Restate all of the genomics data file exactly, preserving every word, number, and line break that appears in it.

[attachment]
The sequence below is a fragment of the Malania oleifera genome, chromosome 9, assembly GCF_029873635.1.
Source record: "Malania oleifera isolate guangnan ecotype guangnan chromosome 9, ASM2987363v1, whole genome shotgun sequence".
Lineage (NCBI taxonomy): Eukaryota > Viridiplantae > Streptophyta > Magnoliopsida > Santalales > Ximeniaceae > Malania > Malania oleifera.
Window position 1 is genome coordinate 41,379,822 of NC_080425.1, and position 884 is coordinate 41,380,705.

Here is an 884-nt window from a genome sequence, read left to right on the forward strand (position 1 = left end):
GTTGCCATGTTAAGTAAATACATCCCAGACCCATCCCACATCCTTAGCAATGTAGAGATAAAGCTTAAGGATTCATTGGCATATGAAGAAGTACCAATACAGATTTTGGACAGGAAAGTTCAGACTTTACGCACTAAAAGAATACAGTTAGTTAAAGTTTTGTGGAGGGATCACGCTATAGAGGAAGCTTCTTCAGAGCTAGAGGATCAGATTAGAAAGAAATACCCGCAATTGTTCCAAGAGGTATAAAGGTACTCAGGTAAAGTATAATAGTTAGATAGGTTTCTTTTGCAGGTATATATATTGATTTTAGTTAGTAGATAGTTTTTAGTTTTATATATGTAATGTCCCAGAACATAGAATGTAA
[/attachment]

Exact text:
The sequence below is a fragment of the Malania oleifera genome, chromosome 9, assembly GCF_029873635.1.
Source record: "Malania oleifera isolate guangnan ecotype guangnan chromosome 9, ASM2987363v1, whole genome shotgun sequence".
Lineage (NCBI taxonomy): Eukaryota > Viridiplantae > Streptophyta > Magnoliopsida > Santalales > Ximeniaceae > Malania > Malania oleifera.
Window position 1 is genome coordinate 41,379,822 of NC_080425.1, and position 884 is coordinate 41,380,705.

Here is an 884-nt window from a genome sequence, read left to right on the forward strand (position 1 = left end):
GTTGCCATGTTAAGTAAATACATCCCAGACCCATCCCACATCCTTAGCAATGTAGAGATAAAGCTTAAGGATTCATTGGCATATGAAGAAGTACCAATACAGATTTTGGACAGGAAAGTTCAGACTTTACGCACTAAAAGAATACAGTTAGTTAAAGTTTTGTGGAGGGATCACGCTATAGAGGAAGCTTCTTCAGAGCTAGAGGATCAGATTAGAAAGAAATACCCGCAATTGTTCCAAGAGGTATAAAGGTACTCAGGTAAAGTATAATAGTTAGATAGGTTTCTTTTGCAGGTATATATATTGATTTTAGTTAGTAGATAGTTTTTAGTTTTATATATGTAATGTCCCAGAACATAGAATGTAA